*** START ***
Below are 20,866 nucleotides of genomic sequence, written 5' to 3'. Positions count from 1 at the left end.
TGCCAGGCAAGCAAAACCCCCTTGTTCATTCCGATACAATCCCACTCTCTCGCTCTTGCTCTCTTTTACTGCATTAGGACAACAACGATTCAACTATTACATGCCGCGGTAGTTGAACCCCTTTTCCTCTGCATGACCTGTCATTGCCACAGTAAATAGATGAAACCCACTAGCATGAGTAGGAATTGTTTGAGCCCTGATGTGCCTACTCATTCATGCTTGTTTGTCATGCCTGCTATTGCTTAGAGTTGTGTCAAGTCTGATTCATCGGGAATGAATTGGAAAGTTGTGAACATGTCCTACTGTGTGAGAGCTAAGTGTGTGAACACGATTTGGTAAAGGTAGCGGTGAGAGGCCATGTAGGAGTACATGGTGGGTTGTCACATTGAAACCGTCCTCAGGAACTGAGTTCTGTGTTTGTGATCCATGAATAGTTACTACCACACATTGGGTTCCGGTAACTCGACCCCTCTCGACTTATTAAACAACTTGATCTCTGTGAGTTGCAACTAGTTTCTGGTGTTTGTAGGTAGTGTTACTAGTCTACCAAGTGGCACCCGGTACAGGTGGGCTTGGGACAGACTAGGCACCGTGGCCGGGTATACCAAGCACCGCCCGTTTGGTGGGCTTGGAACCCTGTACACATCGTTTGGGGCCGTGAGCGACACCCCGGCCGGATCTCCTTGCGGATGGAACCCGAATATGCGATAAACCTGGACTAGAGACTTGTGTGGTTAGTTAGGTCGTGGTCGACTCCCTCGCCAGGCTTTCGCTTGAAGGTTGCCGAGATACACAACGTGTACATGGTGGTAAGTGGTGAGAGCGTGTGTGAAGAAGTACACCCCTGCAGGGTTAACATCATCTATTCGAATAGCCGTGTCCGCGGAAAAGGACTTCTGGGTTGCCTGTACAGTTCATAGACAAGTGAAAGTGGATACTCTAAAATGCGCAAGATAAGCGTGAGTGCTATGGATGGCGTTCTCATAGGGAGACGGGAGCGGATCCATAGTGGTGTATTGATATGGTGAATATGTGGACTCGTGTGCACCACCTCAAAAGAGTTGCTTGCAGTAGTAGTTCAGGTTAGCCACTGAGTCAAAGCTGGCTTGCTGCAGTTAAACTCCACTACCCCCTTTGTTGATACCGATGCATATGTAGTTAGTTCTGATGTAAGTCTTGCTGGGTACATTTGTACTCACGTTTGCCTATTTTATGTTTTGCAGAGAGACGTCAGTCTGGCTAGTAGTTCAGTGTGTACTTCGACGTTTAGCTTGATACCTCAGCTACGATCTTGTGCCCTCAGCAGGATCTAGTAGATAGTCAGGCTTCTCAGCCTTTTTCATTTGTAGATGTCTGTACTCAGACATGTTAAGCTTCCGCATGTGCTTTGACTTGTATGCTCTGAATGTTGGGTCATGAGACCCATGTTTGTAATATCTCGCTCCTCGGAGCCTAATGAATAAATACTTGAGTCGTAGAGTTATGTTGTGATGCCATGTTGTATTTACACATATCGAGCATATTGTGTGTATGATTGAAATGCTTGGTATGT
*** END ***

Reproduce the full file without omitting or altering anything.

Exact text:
Below are 20,866 nucleotides of genomic sequence, written 5' to 3'. Positions count from 1 at the left end.
TGCCAGGCAAGCAAAACCCCCTTGTTCATTCCGATACAATCCCACTCTCTCGCTCTTGCTCTCTTTTACTGCATTAGGACAACAACGATTCAACTATTACATGCCGCGGTAGTTGAACCCCTTTTCCTCTGCATGACCTGTCATTGCCACAGTAAATAGATGAAACCCACTAGCATGAGTAGGAATTGTTTGAGCCCTGATGTGCCTACTCATTCATGCTTGTTTGTCATGCCTGCTATTGCTTAGAGTTGTGTCAAGTCTGATTCATCGGGAATGAATTGGAAAGTTGTGAACATGTCCTACTGTGTGAGAGCTAAGTGTGTGAACACGATTTGGTAAAGGTAGCGGTGAGAGGCCATGTAGGAGTACATGGTGGGTTGTCACATTGAAACCGTCCTCAGGAACTGAGTTCTGTGTTTGTGATCCATGAATAGTTACTACCACACATTGGGTTCCGGTAACTCGACCCCTCTCGACTTATTAAACAACTTGATCTCTGTGAGTTGCAACTAGTTTCTGGTGTTTGTAGGTAGTGTTACTAGTCTACCAAGTGGCACCCGGTACAGGTGGGCTTGGGACAGACTAGGCACCGTGGCCGGGTATACCAAGCACCGCCCGTTTGGTGGGCTTGGAACCCTGTACACATCGTTTGGGGCCGTGAGCGACACCCCGGCCGGATCTCCTTGCGGATGGAACCCGAATATGCGATAAACCTGGACTAGAGACTTGTGTGGTTAGTTAGGTCGTGGTCGACTCCCTCGCCAGGCTTTCGCTTGAAGGTTGCCGAGATACACAACGTGTACATGGTGGTAAGTGGTGAGAGCGTGTGTGAAGAAGTACACCCCTGCAGGGTTAACATCATCTATTCGAATAGCCGTGTCCGCGGAAAAGGACTTCTGGGTTGCCTGTACAGTTCATAGACAAGTGAAAGTGGATACTCTAAAATGCGCAAGATAAGCGTGAGTGCTATGGATGGCGTTCTCATAGGGAGACGGGAGCGGATCCATAGTGGTGTATTGATATGGTGAATATGTGGACTCGTGTGCACCACCTCAAAAGAGTTGCTTGCAGTAGTAGTTCAGGTTAGCCACTGAGTCAAAGCTGGCTTGCTGCAGTTAAACTCCACTACCCCCTTTGTTGATACCGATGCATATGTAGTTAGTTCTGATGTAAGTCTTGCTGGGTACATTTGTACTCACGTTTGCCTATTTTATGTTTTGCAGAGAGACGTCAGTCTGGCTAGTAGTTCAGTGTGTACTTCGACGTTTAGCTTGATACCTCAGCTACGATCTTGTGCCCTCAGCAGGATCTAGTAGATAGTCAGGCTTCTCAGCCTTTTTCATTTGTAGATGTCTGTACTCAGACATGTTAAGCTTCCGCATGTGCTTTGACTTGTATGCTCTGAATGTTGGGTCATGAGACCCATGTTTGTAATATCTCGCTCCTCGGAGCCTAATGAATAAATACTTGAGTCGTAGAGTTATGTTGTGATGCCATGTTGTATTTACACATATCGAGCATATTGTGTGTATGATTGAAATGCTTGGTATGT